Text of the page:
Presenting a new video with narrative by Ajarn Spencer Littlewood in our new series of videos ‘Amulet Talk’ which present you with the first of many insightful videos with narratives, to increase your awareness, and to bring interesting aspects of the topic of Thai Buddhist Amulets to you for your enjoyment. We hope this new series of videos provides you with useful study material. This episode of Amulet Talk provides a look at two Pra Somdej Pim Chedi Norn Wat Lakorn Tham, from two great master monks, which feature Buddha images seated over one of the horizontal ‘sleeping’ chedi stupas of Wat Lakorn Tam. We invite you to enjoy the HD Video and Narrative by Ajarn Spencer Littlewood, which gives a basic look at these two amulets which have a semi tenuous relationship to each other, but which are also completely distinct from each other. The Pra Somdej Chedi Norn Wat Lakorn Tham amulets of Luang Phu Nak (Wat Rakang Kositaram) and The Pra Somdej Hwaek Man Pim Chedi Norn of Luang Por Supoj (Wat Sutat).
The amulets represent the two chedi stupas at Wat Lakorn Tam temple, which were built and installed by the great Somdej Pra Puttajarn (Dto) Prohmrangsri of Wat Rakang Kositaram. The two amulets are made by Luang Phu Nak of Wat Rakang Kositaram in the year 2495 BE (left side in white Puttakun Powders), and from Jao Khun Sri Sonti (Luang Por Supoj) of Wat Sutat, for the Indojin Indo-China Wartime Blessing ceremony, made in Nuea Wan Pasom Pong Gao. There were actually three different masters who made Pra Somdej Pim Chedi Norn, the third being Luang Phu Hin of Wat Rakang Kositaram, whose amulet is not shown in this vide, but which we will show when we obtain an example, in a future video.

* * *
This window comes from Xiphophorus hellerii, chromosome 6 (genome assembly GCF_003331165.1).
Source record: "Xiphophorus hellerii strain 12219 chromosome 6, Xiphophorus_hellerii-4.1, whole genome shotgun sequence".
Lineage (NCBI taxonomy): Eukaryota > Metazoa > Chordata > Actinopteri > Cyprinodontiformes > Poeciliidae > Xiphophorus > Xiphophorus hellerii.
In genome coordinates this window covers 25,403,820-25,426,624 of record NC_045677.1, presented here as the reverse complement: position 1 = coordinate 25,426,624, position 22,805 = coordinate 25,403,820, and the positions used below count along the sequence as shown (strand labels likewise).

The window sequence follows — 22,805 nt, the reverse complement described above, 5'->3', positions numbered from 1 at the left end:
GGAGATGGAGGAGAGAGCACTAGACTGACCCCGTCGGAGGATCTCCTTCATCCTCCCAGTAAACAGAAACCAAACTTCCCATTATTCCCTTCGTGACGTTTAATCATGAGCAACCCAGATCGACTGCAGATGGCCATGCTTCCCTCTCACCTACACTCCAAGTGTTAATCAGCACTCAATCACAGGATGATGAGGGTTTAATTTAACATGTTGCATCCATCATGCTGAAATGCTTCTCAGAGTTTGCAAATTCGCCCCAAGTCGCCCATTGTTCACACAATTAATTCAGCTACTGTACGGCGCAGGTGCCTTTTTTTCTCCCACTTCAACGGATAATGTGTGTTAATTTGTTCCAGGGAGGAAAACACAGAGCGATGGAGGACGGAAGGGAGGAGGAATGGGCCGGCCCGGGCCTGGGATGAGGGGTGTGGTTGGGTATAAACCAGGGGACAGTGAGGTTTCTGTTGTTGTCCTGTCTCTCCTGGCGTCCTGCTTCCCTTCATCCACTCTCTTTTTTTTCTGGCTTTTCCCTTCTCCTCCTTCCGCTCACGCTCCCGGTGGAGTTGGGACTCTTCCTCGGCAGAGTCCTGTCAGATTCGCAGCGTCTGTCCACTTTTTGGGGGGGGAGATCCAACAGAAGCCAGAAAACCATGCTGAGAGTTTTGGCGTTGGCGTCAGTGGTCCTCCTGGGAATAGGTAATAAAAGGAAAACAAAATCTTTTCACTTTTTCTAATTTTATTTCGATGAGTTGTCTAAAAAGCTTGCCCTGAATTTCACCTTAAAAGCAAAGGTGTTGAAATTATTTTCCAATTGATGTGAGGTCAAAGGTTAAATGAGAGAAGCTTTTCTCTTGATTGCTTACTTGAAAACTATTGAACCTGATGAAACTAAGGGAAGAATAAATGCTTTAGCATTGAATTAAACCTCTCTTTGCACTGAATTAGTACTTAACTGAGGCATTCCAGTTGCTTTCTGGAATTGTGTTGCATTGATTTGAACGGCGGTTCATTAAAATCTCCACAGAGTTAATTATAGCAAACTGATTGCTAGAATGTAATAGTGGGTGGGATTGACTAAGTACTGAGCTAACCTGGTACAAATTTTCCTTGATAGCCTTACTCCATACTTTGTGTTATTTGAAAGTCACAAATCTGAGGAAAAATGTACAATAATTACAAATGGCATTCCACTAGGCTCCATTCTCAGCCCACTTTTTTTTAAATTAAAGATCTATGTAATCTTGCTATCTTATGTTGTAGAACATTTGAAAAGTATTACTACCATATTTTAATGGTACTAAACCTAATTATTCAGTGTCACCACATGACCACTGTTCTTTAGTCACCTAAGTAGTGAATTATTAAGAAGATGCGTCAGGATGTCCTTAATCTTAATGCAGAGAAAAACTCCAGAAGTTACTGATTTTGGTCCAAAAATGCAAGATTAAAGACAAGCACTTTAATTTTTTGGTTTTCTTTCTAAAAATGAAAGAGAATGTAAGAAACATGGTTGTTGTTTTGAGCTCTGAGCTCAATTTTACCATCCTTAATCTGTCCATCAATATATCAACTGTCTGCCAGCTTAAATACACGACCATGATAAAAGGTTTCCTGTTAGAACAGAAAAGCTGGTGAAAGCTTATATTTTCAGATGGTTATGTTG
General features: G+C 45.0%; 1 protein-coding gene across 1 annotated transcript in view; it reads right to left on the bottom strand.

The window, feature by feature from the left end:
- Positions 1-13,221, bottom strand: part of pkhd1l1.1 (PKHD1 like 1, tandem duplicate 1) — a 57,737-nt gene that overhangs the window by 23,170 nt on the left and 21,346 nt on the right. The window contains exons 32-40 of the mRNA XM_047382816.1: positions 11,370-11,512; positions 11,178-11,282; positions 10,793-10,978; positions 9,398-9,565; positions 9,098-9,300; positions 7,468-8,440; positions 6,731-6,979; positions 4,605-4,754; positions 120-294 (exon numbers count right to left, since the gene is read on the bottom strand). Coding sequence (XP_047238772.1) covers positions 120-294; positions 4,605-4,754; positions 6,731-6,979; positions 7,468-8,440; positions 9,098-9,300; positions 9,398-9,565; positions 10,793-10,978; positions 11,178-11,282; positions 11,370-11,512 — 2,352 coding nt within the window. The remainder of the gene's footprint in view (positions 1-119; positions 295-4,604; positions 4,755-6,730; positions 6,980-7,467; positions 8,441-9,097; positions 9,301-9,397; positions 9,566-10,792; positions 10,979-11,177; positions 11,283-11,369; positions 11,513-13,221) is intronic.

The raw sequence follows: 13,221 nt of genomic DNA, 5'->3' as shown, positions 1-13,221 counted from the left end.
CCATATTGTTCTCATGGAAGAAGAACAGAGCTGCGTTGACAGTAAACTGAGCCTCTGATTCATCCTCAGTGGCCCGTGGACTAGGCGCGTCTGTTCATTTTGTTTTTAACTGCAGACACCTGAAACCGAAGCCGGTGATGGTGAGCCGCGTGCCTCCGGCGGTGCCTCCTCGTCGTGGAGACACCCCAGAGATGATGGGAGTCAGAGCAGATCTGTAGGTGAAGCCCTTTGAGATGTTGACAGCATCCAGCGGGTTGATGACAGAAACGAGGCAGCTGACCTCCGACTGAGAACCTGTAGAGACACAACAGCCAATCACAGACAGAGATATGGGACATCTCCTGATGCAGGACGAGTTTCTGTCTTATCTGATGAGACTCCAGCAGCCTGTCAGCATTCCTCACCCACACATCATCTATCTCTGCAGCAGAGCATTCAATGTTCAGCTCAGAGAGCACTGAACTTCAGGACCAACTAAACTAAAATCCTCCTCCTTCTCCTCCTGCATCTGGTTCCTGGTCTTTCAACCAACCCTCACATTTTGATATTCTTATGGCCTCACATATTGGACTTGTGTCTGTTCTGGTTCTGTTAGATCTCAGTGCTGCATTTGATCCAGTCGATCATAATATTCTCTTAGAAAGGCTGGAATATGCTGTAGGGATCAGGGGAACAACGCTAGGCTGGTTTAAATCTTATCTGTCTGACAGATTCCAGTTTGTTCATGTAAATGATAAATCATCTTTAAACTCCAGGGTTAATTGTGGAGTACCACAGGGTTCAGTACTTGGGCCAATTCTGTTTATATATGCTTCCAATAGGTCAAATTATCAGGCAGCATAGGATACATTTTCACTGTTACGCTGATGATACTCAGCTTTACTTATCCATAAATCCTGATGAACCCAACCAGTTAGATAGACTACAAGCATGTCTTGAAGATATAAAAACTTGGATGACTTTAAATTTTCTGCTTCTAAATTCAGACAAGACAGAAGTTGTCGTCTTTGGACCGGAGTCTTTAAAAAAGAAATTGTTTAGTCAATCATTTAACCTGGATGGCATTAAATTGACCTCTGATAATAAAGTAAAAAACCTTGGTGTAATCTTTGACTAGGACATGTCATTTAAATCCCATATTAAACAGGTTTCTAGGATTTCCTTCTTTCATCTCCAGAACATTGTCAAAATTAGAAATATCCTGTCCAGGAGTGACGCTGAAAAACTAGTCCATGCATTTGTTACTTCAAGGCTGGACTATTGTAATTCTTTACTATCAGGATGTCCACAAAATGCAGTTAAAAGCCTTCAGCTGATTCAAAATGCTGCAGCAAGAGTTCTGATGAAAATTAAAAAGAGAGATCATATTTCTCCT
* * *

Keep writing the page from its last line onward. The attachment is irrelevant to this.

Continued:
Both amulets from both masters (who were colleagues of each other), were made using broken pieces of ancient Pra Somdej Wat Rakang Kositaram amulets from the time of Somdej Pra Puttajarn (Dto) Prohmrangsri. The amlets are however distinct, and made at different times, with different designs, the only things in common truly being the Muan Sarn Sacred Powder content using ancient Pra Somdej Wat Rakang Kositaram, and the imagery of the sleeping Chedi Stupas of Wat Sutat. otherwise, the Buddha images and their outer arches, and daises, are distinct and apart from each other. For example, the Buddha on the Pra Somdej Chedi Norn Luang Phu Nak has a single tiered dais, whereas the Buddha on the Pra Somdej Chedi Norn Luang Por Supoj, has four tiered dais.